Exercises best suited to higher reps include hip thrusts, back extensions, quadruped hip extensions, and lunges. These exercises directly target the glutes with less activation of the muscles in the thighs. The risk of injury is lower than with squats and deadlifts too. The reality is squats and deadlifts alone fall short in terms of developing the glutes and it’s hard to do them with good form. Don’t give them up, but don’t make them your only glute exercises.
Make room for the hip thrust in your routine! According to Brett Contreras, Ph.D., C.S.C.S., the Glute Guy, hip thrusts are the king of glute exercises as they work both the upper and lower glutes more than other common exercises people do for glute development. Make sure you’re including this exercise in your glute routine.
The Bottom Line
Your glutes are composed of slightly more slow-twitch muscle fibers than fast-twitch. So, include high and low repetition training in your routine. For low rep training, squats and deadlifts using heavy weights hit the fast-twitch muscle fibers. Target the gluteus maximus even more by widening your stance and going deeper. But don’t neglect your slow-twitch muscle fibers. Include slow-twitch training with higher reps and lighter weights. Exercises that work well with higher reps include hip thrusts, back extensions, quadruped hip extension, and lunges. Don’t forget to advance your training by using progressive overload. You can do this by increasing the number of repetitions you do over time. You can also boost resistance. For example, once you can do 20 hip thrusts, place a light barbell across your hips for more of a challenge.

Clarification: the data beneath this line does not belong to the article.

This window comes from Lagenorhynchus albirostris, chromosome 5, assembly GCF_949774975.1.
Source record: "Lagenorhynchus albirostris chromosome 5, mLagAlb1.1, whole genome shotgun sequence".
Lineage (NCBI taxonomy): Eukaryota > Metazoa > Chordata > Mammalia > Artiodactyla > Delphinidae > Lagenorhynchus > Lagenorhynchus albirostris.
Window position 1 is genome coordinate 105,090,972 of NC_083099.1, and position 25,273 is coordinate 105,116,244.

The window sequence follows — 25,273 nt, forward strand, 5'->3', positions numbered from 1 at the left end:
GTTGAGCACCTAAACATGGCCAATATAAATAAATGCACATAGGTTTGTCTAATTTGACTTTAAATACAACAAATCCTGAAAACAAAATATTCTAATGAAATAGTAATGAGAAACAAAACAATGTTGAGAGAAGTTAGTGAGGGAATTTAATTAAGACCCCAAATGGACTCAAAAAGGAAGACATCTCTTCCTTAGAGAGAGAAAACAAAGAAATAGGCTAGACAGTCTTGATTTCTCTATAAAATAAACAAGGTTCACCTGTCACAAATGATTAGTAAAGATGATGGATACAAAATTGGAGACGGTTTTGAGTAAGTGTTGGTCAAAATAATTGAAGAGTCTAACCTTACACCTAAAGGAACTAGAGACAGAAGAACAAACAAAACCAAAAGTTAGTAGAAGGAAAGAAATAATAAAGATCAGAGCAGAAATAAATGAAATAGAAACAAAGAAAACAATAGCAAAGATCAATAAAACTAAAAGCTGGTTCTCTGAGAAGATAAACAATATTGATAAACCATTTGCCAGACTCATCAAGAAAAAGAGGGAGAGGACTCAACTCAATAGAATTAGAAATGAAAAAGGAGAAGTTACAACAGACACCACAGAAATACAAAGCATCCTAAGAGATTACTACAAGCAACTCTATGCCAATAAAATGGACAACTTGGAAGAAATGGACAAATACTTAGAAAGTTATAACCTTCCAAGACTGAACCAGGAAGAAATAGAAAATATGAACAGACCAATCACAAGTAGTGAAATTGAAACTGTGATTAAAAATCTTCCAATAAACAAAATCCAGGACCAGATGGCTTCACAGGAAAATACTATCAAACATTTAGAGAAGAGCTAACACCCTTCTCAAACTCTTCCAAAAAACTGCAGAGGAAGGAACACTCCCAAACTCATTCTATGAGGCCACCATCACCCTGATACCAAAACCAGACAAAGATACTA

Although some exercises target the glutes harder than others, your glutes will respond best to a variety of exercises. As Brett Contreras, Ph.D., C.S.C.S., the Glute Guy, points out, you’ll get more benefits if you load the glutes horizontally, laterally, and vertically. For example, hip thrusts load the glutes horizontally. Deadlifts involve vertical loading of the glutes, and clamshells load them laterally. Also, focus on your form and doing each repetition through its full range-of-motion. Keep momentum out of the equation to force your glutes to work harder. Don’t sacrifice form for weight. For exercises like quadruped hip extensions, squeeze and hold at the top to maximize the glute burn. Focus on good nutrition, too. If you have a thick layer of body fat covering your glutes, they won’t appear as firm. Exercise works best when you combine it with a nutrient-dense diet and avoid excessive calorie restriction.
· FitnessRX. “Fiber Type Training” June 2015.
· MensHealth.com. “The 25 Best Workout Moves To Build Your Butt”
· ACE Fitness. “Glutes to the Max: Exclusive ACE Research Gets to the Bottom of the Most Effective Glutes Exercises”
· Med Sci Sports Exerc. 2001 Sep;33(9):1552-66.
· BarBend.com. “EMG Differences Between the Deadlift, Hex Bar Deadlift, and Barbell Hip Thrust”
· The Glute Guy. “Squats Versus Hip Thrusts Part I: EMG Activity